Can iOS 15 fix the iPhone's most serious problem?

Can iOS 15 fix the iPhone's most serious problem?
How bad is Siri? Well, to be honest, Apple's digital assistant is so bad that it is making this writer consider a return to Android depending on the specs of the unannounced and rumored Pixel 6 Pro. One problem is that Siri seems to know less about Apple products than Google does.

Ask Siri for the release date of the iPhone 4s and her reply is "Everything you need to know about Apple products is at Apple's website." Ask Google Assistant the same question and the response is "October 14, 2011" with a picture of the phone included. This is really unacceptable, or at least it should be, especially since it seems as though Siri has a problem understanding queries and tasks.

Apple hopes to make Siri smarter, faster, and more useful with iOS 15

For some reason, Google has been slow to take advantage of the huge differentiation in digital assistant capabilities, especially with most tests over the last few years showing that Google has the advantage in comprehending questions and tasks, while also leading the way in providing correct responses. Perhaps Google feels that most smartphone users really don't use their digital assistant, but that would be a mistake on its part.

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Apple is adding some improvements to Siri in iOS 15. According to Tom's Guide, Siri is getting much faster in iOS 15, especially on iPhone models that are powered by the A12 Bionic chipset or later. In iOS 15, your vocal requests to Siri will be processed on your device using Apple's Neural Engine.

In iOS 15, Siri will be able to go from task to task to task instantly. For example, you can have the assistant set alarms, send text messages, open an app, and have it done all in succession. It also will be a little smarter.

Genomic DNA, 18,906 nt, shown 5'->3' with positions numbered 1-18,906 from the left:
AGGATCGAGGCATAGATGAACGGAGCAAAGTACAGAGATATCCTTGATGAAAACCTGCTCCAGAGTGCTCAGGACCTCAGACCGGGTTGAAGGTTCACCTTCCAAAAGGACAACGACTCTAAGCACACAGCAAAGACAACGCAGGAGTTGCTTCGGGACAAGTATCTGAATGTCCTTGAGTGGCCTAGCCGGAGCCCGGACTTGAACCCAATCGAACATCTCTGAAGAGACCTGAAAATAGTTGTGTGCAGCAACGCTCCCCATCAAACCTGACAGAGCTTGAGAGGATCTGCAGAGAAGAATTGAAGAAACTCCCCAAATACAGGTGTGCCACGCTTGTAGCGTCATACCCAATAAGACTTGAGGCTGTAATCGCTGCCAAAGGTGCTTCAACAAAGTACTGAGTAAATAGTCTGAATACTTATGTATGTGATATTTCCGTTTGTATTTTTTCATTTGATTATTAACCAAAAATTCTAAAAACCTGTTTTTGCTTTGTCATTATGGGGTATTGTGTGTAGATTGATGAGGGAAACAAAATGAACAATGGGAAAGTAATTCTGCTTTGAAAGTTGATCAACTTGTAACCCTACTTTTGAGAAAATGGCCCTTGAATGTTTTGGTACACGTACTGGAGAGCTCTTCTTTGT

For example, let's say you know several people with the first name Mortimer, if you ask Siri to send a text to Mortimer, it will know which one you speak to the most and by default, use that Mortimer's contact info. And Siri will be able to share things using your contacts list. For example, if you have a photo on your display or a news story on Safari, you can say send this to Janis, and Siri will automatically set up a message with the aforementioned photo or news story attached.

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A very useful feature coming to Siri that Google Assistant offers is the ability to ask more questions about someone without having to keep repeating his name. For example, you could ask, "How many Gold records does Sir Paul McCartney have?" and follow that up immediately by simply asking, "how many of those Gold records did he receive as a solo artist?" without having to repeat his name.

Siri will also be able to announce your notifications and more in iOS 15. And while all of these improvements sound great, we'd love to see improvements in Siri's responses while having the wax sucked out of her ears. Actually, we'd love to see Siri be more like Google Assistant. 

Siri debuted on the iPhone 4s

The digital assistant debuted with the iPhone 4s in October 2011 approximately a year and a half after Apple purchased Siri. The digital assistant was first released as an iOS app in February 2010, two months before its acquisition by Apple and was given the Siri name by co-founder Dag Kittlause after a co-worker he knew in Norway. In Norwegian the name means "beautiful woman who leads you to victory."

Besides Siri and Google Assistant, other digital assistants include Amazon's Alexa, Samsung's Bixby and Microsoft's failed Cortana. Speaking of Bixby, there is speculation that Samsung is going to replace Bixby with a 3D animated assistant named Sam.

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